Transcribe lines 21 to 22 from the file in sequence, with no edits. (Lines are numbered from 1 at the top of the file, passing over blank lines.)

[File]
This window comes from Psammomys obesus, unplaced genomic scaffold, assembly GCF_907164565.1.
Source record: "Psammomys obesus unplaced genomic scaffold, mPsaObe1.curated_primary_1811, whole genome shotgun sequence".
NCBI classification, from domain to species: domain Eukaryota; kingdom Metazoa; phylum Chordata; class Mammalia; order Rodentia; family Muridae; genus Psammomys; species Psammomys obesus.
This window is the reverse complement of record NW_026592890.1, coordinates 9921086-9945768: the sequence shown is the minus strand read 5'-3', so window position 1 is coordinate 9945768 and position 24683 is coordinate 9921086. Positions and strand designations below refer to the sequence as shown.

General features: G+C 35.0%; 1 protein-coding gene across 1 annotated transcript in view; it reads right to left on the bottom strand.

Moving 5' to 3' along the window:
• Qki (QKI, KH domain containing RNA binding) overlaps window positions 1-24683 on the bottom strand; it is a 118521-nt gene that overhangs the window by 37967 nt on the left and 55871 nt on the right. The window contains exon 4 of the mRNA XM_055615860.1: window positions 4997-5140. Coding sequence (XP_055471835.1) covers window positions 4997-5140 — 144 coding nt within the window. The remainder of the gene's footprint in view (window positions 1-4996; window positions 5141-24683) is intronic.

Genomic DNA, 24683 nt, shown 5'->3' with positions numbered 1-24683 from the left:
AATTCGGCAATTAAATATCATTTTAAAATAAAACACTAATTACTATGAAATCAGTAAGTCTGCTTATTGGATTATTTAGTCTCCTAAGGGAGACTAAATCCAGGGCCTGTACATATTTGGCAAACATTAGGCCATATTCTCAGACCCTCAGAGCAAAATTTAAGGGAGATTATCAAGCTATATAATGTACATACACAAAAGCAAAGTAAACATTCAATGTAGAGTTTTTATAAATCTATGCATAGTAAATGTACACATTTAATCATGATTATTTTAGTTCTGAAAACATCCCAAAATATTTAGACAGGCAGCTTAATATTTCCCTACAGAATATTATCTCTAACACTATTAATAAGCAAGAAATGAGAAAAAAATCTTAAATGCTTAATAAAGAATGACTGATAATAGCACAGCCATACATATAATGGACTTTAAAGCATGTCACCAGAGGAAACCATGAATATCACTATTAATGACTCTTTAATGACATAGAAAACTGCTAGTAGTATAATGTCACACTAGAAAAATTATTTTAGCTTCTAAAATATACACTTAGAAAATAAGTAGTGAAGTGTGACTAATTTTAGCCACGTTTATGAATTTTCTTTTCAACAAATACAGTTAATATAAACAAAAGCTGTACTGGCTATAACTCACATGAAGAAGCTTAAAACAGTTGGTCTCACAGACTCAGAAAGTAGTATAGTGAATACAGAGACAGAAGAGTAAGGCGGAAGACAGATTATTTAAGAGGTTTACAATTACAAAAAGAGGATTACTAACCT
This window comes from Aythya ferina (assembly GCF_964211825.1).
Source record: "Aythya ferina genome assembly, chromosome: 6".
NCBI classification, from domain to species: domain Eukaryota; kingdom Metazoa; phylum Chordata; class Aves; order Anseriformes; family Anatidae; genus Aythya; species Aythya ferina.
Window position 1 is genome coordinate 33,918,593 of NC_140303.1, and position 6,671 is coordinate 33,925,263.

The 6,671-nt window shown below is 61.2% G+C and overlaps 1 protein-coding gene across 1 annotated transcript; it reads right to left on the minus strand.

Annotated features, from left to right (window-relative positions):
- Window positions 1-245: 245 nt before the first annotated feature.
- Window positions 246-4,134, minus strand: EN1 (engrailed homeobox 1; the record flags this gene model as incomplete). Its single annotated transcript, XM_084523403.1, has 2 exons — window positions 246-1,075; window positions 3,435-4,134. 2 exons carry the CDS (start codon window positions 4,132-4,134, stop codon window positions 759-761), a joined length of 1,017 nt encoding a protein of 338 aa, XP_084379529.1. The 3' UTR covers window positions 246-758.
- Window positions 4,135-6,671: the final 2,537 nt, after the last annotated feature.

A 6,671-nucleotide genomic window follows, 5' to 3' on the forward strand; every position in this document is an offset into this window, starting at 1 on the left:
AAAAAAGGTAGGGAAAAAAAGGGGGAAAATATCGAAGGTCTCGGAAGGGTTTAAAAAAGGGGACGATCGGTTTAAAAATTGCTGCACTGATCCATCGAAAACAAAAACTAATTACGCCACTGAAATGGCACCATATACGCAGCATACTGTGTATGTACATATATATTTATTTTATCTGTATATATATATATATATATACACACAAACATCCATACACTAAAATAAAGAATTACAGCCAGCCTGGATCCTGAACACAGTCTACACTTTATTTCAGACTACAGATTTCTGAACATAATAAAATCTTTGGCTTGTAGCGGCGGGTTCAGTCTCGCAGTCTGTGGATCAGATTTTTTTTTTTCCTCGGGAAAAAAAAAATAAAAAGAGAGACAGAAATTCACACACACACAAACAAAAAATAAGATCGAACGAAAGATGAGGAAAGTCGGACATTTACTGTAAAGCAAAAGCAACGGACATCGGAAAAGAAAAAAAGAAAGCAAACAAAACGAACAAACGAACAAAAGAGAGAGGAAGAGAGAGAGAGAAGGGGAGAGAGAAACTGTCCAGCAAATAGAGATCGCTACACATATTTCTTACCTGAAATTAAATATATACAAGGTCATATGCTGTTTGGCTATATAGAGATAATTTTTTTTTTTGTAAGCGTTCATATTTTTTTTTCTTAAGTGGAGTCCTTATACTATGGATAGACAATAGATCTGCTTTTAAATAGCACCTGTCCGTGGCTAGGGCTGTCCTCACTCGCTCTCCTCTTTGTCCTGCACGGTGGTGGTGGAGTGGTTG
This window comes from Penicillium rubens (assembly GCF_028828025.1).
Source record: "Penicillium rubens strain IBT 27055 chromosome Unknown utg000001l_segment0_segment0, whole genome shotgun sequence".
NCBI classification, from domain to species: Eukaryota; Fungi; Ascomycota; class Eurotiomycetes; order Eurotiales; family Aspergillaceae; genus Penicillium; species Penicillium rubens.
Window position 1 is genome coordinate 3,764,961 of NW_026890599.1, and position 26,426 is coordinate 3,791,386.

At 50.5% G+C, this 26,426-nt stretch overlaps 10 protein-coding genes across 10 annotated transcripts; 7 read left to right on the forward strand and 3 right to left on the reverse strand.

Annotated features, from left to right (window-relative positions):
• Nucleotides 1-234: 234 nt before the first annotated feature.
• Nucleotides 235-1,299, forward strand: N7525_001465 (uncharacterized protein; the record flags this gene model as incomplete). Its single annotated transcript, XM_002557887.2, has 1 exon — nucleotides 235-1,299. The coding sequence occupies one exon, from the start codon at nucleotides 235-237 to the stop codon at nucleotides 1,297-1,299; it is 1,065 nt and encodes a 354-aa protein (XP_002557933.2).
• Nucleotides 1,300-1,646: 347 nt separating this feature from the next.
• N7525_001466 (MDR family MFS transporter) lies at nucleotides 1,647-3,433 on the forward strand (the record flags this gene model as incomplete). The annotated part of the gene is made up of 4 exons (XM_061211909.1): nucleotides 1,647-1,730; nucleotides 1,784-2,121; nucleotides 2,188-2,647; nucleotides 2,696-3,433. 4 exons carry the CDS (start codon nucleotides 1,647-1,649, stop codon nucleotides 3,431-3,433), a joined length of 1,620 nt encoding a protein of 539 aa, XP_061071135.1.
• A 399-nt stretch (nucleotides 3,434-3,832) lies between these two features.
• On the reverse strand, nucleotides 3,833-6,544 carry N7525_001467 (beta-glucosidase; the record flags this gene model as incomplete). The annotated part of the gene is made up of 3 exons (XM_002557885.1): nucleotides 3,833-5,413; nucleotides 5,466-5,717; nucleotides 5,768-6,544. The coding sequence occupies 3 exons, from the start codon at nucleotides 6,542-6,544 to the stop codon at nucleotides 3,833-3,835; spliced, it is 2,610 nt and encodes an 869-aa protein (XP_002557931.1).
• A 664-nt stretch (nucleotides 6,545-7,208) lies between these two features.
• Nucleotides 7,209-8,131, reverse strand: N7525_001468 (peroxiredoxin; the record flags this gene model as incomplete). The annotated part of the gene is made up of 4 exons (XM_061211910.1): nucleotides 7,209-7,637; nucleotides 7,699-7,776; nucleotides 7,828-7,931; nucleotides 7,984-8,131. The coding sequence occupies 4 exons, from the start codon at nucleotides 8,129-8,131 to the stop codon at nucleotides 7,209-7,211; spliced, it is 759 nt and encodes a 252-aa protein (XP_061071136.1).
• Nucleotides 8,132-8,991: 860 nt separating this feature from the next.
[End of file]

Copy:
This window comes from Penicillium rubens (assembly GCF_028828025.1).
Source record: "Penicillium rubens strain IBT 27055 chromosome Unknown utg000001l_segment0_segment0, whole genome shotgun sequence".